We’re on the cusp of another summer. In parts of our country, that means the grills are being uncovered after a long winter’s hiatus. In other parts, the grills are being pulled back under the pergola for a little welcome shade from the blazing sun and even higher temps than normal.
School–in its various forms–is on summer break. The nationwide reappearance of flip-flops means they’ve officially replaced boots and wool socks. By now it’s obvious my point of view (POV, for you fiction writers) is a perspective where 72 degrees is considered a heat wave.
What did you promise yourself last summer?
Did you tell yourself you would work on that book project that’s been an open file on your laptop for a year and a half? Was your goal to use the extended daylight of summer to work through your to-be-read pile? Did you make plans to sit poolside or lakeside with a book in hand, but life got in the way?
Were your plans last summer to walk off the previous year’s evidence that you spent a lot of the time in a chair? Did you tell your family you would be spending one afternoon a week at the coffee shop to make progress on the research you started the summer before?
Did you promise yourself that before September 1 of 2019, you would get your completed proposal off to that prospective agent, or to the agent who has an editor waiting for it? What you promised yourself last summer matters.
What will you promise yourself this summer?
Same things? Cut-and-paste last summer’s promises unfulfilled?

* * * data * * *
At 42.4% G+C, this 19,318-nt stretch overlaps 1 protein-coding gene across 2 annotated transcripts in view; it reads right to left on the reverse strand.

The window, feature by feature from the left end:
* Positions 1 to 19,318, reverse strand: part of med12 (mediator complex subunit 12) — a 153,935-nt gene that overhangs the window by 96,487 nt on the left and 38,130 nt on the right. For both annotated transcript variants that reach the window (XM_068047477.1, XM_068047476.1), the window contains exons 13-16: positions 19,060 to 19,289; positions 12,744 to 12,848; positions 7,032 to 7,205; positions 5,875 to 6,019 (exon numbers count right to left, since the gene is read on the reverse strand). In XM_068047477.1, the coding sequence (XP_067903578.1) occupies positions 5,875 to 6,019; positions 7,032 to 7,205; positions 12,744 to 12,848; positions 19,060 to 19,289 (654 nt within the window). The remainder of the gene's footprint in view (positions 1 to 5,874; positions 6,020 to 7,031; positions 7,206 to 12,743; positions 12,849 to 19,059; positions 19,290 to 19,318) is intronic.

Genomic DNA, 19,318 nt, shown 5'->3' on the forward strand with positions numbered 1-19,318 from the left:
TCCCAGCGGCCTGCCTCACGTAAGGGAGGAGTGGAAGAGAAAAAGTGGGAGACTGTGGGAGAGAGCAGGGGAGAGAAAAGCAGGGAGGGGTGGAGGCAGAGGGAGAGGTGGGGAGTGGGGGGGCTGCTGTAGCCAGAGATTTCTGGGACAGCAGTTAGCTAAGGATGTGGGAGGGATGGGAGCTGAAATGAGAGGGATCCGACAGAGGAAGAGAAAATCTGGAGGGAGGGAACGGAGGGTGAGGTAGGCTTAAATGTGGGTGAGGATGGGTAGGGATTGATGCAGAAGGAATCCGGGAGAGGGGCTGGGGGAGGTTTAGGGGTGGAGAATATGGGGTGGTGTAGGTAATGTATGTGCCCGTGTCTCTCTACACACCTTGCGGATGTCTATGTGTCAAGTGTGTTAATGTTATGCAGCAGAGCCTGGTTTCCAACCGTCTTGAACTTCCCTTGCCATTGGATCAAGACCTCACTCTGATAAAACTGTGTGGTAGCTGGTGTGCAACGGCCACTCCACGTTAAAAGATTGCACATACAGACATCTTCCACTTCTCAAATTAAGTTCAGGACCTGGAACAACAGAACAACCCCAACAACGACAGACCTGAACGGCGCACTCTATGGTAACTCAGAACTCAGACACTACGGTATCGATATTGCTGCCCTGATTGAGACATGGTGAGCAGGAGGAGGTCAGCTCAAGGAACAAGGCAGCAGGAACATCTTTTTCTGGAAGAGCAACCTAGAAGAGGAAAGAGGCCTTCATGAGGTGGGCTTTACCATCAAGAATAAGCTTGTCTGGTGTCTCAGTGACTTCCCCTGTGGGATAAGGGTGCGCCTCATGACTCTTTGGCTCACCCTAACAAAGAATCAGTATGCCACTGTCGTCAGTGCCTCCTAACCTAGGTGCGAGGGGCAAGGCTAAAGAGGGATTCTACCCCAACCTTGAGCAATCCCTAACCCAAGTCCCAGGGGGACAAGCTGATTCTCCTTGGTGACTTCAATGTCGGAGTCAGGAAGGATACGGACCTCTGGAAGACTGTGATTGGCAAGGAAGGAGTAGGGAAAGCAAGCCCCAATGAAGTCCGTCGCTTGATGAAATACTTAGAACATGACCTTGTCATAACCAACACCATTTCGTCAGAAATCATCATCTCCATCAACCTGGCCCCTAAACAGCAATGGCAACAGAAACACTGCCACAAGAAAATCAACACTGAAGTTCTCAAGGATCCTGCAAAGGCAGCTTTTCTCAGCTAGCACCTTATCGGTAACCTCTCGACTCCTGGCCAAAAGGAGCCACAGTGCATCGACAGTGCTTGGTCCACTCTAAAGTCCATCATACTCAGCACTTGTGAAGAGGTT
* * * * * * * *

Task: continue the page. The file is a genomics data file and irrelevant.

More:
A cusp is a good place. It’s a transition or turning point. Will it be a turning point for you?
What you promised yourself last summer can be true of this summer in regard to your writing, your career, and the atmosphere around you. Turning points don’t need ideal conditions. They’re all the more satisfying when they’re accomplished in less-than-ideal conditions.
- Zero in on your sweet spot in writing. Land on your unique voice and where your writing skills shine.
- Ramp up your platform numbers.
- Ramp up your engagement with readers and potential readers.
- Brainstorm new book ideas.
- Flesh out at least one of those ideas into a proposal.
- Read a book on the craft of writing.
- FINISH YOUR MANUSCRIPT! (Not shouting. Strongly encouraging.)
- Dig in to the hardest parts of your proposal. You know, the ones you’ve been avoiding, the ones that have kept you from submitting said proposal.
- Focus on listening this summer–to your family, your friends, the world beyond your doors.
- Transition from talking about writing to actual writing.
- Start one new writing related habit that will propel you forward in your career or your health.
- Pay attention to your mental and relational health.
- Determine not to wait for everything else to be in order before you allow yourself to write.
- Break up with perfection. It’s about time. Court excellence instead.
All of the above are possible. I’ll ask again in three months. How many promises to yourself will you have kept?